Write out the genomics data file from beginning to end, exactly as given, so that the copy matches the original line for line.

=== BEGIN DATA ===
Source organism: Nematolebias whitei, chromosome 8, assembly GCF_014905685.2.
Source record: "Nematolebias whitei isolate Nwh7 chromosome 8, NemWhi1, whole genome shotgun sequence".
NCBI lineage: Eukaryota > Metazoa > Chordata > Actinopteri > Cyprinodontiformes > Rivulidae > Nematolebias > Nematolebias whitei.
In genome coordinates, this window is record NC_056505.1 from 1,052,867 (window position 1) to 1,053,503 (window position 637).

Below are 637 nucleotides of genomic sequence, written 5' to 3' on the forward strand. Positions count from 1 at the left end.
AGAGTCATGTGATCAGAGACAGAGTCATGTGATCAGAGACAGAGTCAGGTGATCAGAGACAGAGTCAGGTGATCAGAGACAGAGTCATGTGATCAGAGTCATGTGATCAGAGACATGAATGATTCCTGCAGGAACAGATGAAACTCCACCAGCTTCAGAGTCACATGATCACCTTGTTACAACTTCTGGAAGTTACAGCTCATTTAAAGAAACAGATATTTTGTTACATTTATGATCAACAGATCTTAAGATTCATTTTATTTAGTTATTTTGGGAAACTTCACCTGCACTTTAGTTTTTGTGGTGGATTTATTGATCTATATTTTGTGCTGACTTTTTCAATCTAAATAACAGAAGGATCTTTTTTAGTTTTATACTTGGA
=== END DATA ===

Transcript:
Source organism: Nematolebias whitei, chromosome 8, assembly GCF_014905685.2.
Source record: "Nematolebias whitei isolate Nwh7 chromosome 8, NemWhi1, whole genome shotgun sequence".
NCBI lineage: Eukaryota > Metazoa > Chordata > Actinopteri > Cyprinodontiformes > Rivulidae > Nematolebias > Nematolebias whitei.
In genome coordinates, this window is record NC_056505.1 from 1,052,867 (window position 1) to 1,053,503 (window position 637).

Below are 637 nucleotides of genomic sequence, written 5' to 3' on the forward strand. Positions count from 1 at the left end.
AGAGTCATGTGATCAGAGACAGAGTCATGTGATCAGAGACAGAGTCAGGTGATCAGAGACAGAGTCAGGTGATCAGAGACAGAGTCATGTGATCAGAGTCATGTGATCAGAGACATGAATGATTCCTGCAGGAACAGATGAAACTCCACCAGCTTCAGAGTCACATGATCACCTTGTTACAACTTCTGGAAGTTACAGCTCATTTAAAGAAACAGATATTTTGTTACATTTATGATCAACAGATCTTAAGATTCATTTTATTTAGTTATTTTGGGAAACTTCACCTGCACTTTAGTTTTTGTGGTGGATTTATTGATCTATATTTTGTGCTGACTTTTTCAATCTAAATAACAGAAGGATCTTTTTTAGTTTTATACTTGGA